Key Figures

Ferdinand Vandeveer Hayden

The settlement of the Great Plains would never have happened so quickly, if not for a few key figures. Among them was Ferdinand Hayden, a theologist and surgeon by training, but a naturalist and geologist at heart.

Hayden was born in Massachusetts, but a troubled childhood—an alcoholic father and an abandoning mother who were unmarried—led him to be raised by his aunt and uncle in Ohio. Eventually, he made it to Oberlin College and attained a degree in theological studies, and later to Albany Medical College, where he received his medical degree. In Albany, however, he also met a number of aspiring paleontologists, such as James Hall and F. B. Meek. These two encouraged him to reach out to others, and to go out west and explore. At this time, his field work was focused around South Dakota and the Missouri River.

Hayden began publishing geologic papers with Meek, as well as collecting vast collection of fossil and archaeological specimens. Together, he and Meek are credited with some big finds: the first soft-shelled turtle fossil in America, and the first dinosaur remains. That’s not all. Hayden also gathered fish, shells, plants, mammoth and mastodon teeth, mammal bones, and more. On the human side, he found axes, pottery, flint shards, and mining tools. The Smithsonian Institute was quite intrigued with these artifacts, and unofficially recruited him to help them expand their own collection. Hayden became part of the Megatherium Club with a few other gentleman scientists and collected thousands of specimens for the Smithsonian.

After a few years as a surgeon for the Union army during the Civil War, Hayden went back to his geology. He headed a party that discovered and surveyed the vast coal beds of Colorado and Wyoming, making news all the way across the pond in London. Hayden then went on to survey Iowa and Nebraska, Montana, Missouri, New Mexico, and Wyoming. His reputation as a geologist grew so much that his funding from the government grew from $5,000 to $75,000 a year. Hayden was even considered for the first director of the newly formed U.S. Geological Survey—though he didn’t get the job.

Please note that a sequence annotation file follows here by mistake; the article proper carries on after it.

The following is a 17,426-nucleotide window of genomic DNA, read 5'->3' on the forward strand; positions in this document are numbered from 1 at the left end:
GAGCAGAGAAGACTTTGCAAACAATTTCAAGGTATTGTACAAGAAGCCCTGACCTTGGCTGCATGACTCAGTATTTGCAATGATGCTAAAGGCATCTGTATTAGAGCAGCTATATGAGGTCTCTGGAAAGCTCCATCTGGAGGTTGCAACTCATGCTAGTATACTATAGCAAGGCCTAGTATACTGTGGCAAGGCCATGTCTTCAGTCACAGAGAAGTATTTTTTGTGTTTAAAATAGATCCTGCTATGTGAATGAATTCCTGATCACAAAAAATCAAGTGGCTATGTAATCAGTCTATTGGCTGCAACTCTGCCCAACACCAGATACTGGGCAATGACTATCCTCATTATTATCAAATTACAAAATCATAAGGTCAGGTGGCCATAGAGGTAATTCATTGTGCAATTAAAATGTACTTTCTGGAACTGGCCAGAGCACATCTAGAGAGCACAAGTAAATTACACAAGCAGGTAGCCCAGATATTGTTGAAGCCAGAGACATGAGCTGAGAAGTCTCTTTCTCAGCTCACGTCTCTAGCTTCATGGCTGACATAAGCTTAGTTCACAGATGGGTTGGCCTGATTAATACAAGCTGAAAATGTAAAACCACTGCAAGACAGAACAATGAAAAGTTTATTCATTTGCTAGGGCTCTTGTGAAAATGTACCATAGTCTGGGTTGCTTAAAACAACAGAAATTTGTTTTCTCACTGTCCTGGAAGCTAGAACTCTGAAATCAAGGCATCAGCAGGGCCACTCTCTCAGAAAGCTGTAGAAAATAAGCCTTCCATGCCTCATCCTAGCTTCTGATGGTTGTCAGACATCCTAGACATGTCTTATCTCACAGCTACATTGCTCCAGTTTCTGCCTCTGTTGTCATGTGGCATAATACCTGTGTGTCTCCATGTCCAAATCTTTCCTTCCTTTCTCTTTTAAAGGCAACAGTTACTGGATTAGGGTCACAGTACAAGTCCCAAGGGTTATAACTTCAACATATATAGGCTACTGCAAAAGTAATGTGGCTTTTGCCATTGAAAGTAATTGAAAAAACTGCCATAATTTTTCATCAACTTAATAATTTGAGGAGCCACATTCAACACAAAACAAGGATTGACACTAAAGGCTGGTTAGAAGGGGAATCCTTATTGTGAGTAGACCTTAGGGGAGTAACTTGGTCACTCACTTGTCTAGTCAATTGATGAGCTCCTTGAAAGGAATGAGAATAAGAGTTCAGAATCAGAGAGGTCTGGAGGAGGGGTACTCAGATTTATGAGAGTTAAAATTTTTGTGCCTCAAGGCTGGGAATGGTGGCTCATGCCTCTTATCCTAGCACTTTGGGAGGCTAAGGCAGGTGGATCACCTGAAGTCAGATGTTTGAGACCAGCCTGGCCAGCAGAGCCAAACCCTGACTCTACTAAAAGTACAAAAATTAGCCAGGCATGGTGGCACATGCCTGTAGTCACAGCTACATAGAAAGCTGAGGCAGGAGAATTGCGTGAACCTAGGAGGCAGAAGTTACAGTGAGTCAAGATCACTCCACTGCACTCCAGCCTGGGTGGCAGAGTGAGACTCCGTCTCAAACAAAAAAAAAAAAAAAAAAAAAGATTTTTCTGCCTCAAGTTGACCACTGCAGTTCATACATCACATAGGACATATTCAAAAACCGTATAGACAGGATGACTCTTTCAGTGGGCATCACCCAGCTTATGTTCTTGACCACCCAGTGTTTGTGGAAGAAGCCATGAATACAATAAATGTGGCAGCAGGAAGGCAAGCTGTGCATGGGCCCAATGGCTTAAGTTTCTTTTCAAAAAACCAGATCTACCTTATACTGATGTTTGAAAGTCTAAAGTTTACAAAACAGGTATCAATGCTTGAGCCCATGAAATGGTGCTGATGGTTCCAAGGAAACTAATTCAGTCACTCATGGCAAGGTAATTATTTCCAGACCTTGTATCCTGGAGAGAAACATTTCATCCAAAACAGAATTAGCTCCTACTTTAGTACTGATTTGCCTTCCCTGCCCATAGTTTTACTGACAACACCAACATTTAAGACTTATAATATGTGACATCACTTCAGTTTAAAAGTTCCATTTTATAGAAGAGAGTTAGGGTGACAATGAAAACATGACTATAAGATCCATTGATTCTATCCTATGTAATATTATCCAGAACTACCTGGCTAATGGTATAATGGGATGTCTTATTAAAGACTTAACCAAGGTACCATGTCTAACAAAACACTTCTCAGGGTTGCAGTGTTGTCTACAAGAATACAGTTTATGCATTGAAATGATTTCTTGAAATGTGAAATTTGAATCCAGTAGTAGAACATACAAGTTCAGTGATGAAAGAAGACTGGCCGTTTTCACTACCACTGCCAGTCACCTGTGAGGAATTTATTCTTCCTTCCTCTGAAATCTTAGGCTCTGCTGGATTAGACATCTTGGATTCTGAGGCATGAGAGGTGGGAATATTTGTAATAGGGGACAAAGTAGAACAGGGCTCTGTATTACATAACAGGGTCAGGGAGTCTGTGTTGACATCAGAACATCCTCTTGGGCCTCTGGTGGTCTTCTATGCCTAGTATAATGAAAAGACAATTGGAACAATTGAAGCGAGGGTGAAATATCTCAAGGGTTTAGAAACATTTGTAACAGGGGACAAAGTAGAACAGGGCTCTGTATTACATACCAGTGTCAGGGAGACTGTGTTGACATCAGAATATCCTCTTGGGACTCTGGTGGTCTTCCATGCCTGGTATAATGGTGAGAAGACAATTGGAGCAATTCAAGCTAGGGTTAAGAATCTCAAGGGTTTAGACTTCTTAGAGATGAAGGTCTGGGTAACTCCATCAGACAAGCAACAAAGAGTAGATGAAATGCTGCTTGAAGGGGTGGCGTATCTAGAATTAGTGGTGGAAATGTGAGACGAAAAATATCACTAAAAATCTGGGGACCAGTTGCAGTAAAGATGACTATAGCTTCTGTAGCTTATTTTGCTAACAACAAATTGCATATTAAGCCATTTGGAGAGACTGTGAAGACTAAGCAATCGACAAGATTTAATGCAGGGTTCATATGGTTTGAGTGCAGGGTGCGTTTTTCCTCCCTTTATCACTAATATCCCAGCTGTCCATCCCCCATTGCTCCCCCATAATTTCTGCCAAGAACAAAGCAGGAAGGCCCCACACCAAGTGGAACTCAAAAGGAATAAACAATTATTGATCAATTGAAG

While not an active proponent of rain follows the plow, Hayden’s exploration did lead him to believe that the planting of trees in the Great Plains would be the key in the settlement and agricultural prosperity of the region. He had seen how the addition of trees might have increased rainfall in other regions and was ready to extend that idea to his beloved Great American Desert.

Featured photo courtesy of Thomas on Pexels stock photos:

https://www.pexels.com/photo/south-dakota-badlands-53817/

See the following sources for more info:

https://www.si.edu/sisearch/collection-images?edan_q=ferdinand%2Bhayden

https://siarchives.si.edu/featured-topics/megatherium/introduction

Foster, M. (1986). Ferdinand Vandeveer Hayden as Naturalist. American Zoologist, 26(2), 343-349.

M. B. (1888). FERDINAND VANDERVEER HAYDEN. Scientific American (1845-1908), Lviii.(No. 1.), 9.

Picard, M. (2010). Revisiting the life and scientific reputation of Ferdinand Vandeveer Hayden. Rocky Mountain Geology, 45(1), 75-81.

Curious Blurbs

Plants, at the Moment

The ecosystems of the Great Plains are relatively young, at least, in comparison with other regions in North America. It follows that a stretch of land that was so controversial would have an interesting coverage of flora. The Great American Desert is nothing like the stereotypical sandy wasteland that might come to mind. Almost 3,000 species of vascular plants can be found on the Plains. 430 of those species are types of sunflowers.